I also need to take responsibility for my thoughts and feelings. This takes some internal awareness. If, for example, I examine my desire to be happy. I must learn what makes me happy and go about finding ways to make myself happy. If I am living under the unspoken expectation that other people doing exactly what I would like them to do is the path to happiness, I am probably going to be hugely disappointed, a constant control freak or both. Taking responsibility for my own happiness, is learning to define my happiness not through someone else, but as it pertains to me alone. I think Gary Smalley’s quote give us great insight in how to start taking responsibility for our thoughts and feelings. If we are feeling a negative emotion (it doesn’t matter which one), it reveals our internal belief system. An internal belief system that may need to be challenged.

I remember an aha moment when I was first married. It must have been a Sunday and I was feeling domestic. I was in the kitchen cleaning and so chipper about this grown up version of house I was playing. My husband was in his favorite Sunday spot, watching football. We were relaxed and all seemed picture perfect. While I was cleaning, I realized the trash needed to be taken out. I called into the living room and asked my husband if he would mind taking out the trash to which he affirmatively responded. I kept on cleaning. However, after a little while, I noticed he had not come to take out the trash. My happy, sunshine mood was suddenly a little clouded. I started feeling upset. The thoughts in my mind went a little something like this, “I am in here cleaning and helping while he watches football. I only asked him to do ONE thing and he can’t do it!” You can imagine the longer the trash sits there, the more upset I am getting. As the frustration continued to mount, a thought came to me. I had not asked my spouse to take out the trash right then. If I was concluding he was not going to take out the trash or help…how did I know this? And if I did need it taken out right then, I should have either communicated that (and seen if I received the same response) or chose to do the work myself. What was more important to ME at that moment? Having the trash taken out when I wanted or having help with the trash?

This example clearly reveals the beliefs in my heart. I had a belief that if I was helping our family, my spouse should be willing to help too. I had a belief that if I was sacrificing and I asked my spouse to sacrifice little (in comparison) -he should do it. I may have also had the belief system that if I ask my spouse to do something, he should do it right then or if he cared about me, then he would do whatever I asked. In hind sight, my belief system was missing whole other chunks. For one thing, it is centered only around me. My wants. My feelings.  I am not considering at all my spouse’s thoughts or feelings. (I am not responsible for my spouse’s thoughts or feelings, but I can realize the possibility of differences. When I believe the best about him, I am respectful of these variations. I wrote about this specific topic here.) The other thought is that if I am using that one circumstance and then drawing a conclusion that my spouse is not “helping”, I am using a small block of time to make a very general conclusion…which probably isn’t fair.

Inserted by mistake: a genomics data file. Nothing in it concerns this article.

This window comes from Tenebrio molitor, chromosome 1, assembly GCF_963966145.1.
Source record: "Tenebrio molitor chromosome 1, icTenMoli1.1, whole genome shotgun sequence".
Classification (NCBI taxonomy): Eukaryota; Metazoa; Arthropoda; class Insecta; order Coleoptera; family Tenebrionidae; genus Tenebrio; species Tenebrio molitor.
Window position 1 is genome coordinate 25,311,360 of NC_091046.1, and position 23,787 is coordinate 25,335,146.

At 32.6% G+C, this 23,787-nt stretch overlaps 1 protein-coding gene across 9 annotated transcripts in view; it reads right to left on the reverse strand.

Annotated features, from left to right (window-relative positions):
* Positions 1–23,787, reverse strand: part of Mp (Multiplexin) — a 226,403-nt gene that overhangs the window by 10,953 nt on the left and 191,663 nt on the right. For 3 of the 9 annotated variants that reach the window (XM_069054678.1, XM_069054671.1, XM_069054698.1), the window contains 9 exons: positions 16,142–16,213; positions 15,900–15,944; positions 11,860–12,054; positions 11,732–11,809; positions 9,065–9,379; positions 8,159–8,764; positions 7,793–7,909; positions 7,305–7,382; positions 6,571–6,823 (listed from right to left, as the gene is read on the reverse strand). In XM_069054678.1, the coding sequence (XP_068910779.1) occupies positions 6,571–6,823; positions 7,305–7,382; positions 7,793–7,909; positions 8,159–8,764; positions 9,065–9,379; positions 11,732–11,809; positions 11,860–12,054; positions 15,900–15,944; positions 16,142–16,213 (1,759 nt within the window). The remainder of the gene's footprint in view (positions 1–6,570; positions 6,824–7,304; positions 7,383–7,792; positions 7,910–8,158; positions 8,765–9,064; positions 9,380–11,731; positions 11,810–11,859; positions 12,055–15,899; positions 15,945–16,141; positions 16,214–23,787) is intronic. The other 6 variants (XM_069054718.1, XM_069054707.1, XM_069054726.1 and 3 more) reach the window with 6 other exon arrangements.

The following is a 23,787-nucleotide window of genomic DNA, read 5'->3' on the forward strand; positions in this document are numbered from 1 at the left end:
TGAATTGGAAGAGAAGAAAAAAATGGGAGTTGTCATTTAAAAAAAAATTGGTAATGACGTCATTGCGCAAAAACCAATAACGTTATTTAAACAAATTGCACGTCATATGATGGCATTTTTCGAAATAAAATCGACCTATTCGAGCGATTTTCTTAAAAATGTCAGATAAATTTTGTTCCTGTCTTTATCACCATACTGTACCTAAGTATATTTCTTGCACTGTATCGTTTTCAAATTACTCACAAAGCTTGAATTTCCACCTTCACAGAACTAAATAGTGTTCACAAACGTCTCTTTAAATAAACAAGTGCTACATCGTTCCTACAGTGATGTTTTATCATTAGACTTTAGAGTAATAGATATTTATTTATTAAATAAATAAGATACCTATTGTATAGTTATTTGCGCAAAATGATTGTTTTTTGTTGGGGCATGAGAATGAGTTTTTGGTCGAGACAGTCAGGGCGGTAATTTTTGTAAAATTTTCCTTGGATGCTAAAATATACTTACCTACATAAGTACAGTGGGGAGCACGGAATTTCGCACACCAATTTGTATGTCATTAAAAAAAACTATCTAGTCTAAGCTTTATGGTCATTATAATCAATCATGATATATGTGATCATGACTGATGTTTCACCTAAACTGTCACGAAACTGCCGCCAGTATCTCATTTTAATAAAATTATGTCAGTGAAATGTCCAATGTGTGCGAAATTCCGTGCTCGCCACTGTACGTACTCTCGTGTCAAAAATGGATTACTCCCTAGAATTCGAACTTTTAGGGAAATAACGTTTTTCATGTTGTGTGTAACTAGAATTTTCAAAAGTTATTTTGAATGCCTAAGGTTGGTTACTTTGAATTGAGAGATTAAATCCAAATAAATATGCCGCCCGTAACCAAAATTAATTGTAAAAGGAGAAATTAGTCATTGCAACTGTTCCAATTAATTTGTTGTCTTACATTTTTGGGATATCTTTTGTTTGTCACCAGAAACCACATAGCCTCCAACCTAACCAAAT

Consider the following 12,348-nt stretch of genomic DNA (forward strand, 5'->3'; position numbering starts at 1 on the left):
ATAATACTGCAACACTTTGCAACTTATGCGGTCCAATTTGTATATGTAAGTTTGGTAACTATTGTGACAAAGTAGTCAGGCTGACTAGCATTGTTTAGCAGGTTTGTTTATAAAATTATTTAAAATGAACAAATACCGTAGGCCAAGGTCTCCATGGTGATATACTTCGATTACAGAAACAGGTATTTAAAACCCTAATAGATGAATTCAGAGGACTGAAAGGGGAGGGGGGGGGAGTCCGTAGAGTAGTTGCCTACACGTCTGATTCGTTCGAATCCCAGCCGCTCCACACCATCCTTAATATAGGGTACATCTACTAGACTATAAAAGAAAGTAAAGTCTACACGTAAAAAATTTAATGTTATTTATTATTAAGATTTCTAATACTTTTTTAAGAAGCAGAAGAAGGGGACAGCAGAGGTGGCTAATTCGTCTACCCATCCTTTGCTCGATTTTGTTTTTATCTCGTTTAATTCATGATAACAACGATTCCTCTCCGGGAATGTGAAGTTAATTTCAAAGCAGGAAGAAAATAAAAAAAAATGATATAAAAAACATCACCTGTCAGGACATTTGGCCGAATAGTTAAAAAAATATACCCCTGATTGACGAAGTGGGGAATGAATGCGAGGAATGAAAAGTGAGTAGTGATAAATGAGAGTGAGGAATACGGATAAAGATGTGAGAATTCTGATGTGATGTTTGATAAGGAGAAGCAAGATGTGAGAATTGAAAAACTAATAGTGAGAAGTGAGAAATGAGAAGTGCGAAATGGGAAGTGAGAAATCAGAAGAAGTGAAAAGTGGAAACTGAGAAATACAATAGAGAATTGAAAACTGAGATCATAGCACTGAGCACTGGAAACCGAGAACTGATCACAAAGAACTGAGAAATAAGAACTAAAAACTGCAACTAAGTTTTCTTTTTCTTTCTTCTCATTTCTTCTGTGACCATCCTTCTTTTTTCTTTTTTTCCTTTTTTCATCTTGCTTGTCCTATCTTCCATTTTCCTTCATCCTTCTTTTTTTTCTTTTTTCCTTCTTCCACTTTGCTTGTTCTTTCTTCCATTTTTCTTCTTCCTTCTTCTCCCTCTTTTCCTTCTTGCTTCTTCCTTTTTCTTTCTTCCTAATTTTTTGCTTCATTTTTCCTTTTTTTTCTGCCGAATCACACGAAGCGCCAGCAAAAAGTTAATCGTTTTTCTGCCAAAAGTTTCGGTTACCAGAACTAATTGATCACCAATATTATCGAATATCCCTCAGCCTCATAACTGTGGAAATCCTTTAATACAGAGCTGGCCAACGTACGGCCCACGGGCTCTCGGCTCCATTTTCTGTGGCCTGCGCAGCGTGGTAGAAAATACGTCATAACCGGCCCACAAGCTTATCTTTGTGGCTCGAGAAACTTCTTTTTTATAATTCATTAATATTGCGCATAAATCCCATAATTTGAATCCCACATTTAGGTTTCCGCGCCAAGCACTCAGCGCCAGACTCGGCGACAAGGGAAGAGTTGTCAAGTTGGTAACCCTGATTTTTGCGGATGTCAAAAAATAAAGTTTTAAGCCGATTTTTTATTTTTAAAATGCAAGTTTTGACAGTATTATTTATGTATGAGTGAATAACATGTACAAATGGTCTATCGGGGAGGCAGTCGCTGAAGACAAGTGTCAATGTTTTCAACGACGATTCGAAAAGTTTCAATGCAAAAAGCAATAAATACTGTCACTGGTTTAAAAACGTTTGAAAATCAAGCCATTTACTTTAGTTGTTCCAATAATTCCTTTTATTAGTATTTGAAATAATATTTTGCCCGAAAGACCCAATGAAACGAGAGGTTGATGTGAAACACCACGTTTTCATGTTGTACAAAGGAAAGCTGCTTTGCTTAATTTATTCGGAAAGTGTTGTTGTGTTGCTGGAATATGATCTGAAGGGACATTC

I am not saying my beliefs are all wrong, but they do reveal my expectations. At my house, we call expectations premeditated resentments. Am I setting myself up to be resentful by the beliefs in my heart? Am I doing the work of building good relationships where I am inclusive of both viewpoints? In James 1:19-20, James calls Christians to “…be quick to listen, slow to speak and slow to become angry, because human anger does not produce the righteousness that God desires.” Not that we can be righteous, but we are called to actively pursue righteousness in the way we handle our tongue and our relationships. If having healthier relationships is one of the desires for my life, I have a couple of choices. I can hope and wish the people I am in relationships with will start doing what I want them to do, believing this would make me happier and improve my relationship. Or, I can look at myself and work on my belief system, hoping to produce actions that build up my relationships.

The importance of owning our thoughts, feelings and actions ultimately falls on us. We need to use our feelings as notifications. We can then examine our beliefs, which probably closely mirrors our internal thoughts. Ultimately, this process gives us freedom to choose our actions. Our actions can breath life into our relationships or they can undermine them. Thoughtful responsibility of our actions can lead us to a place with less regrets and more joy. It may be more work, but in the end, it is worth it.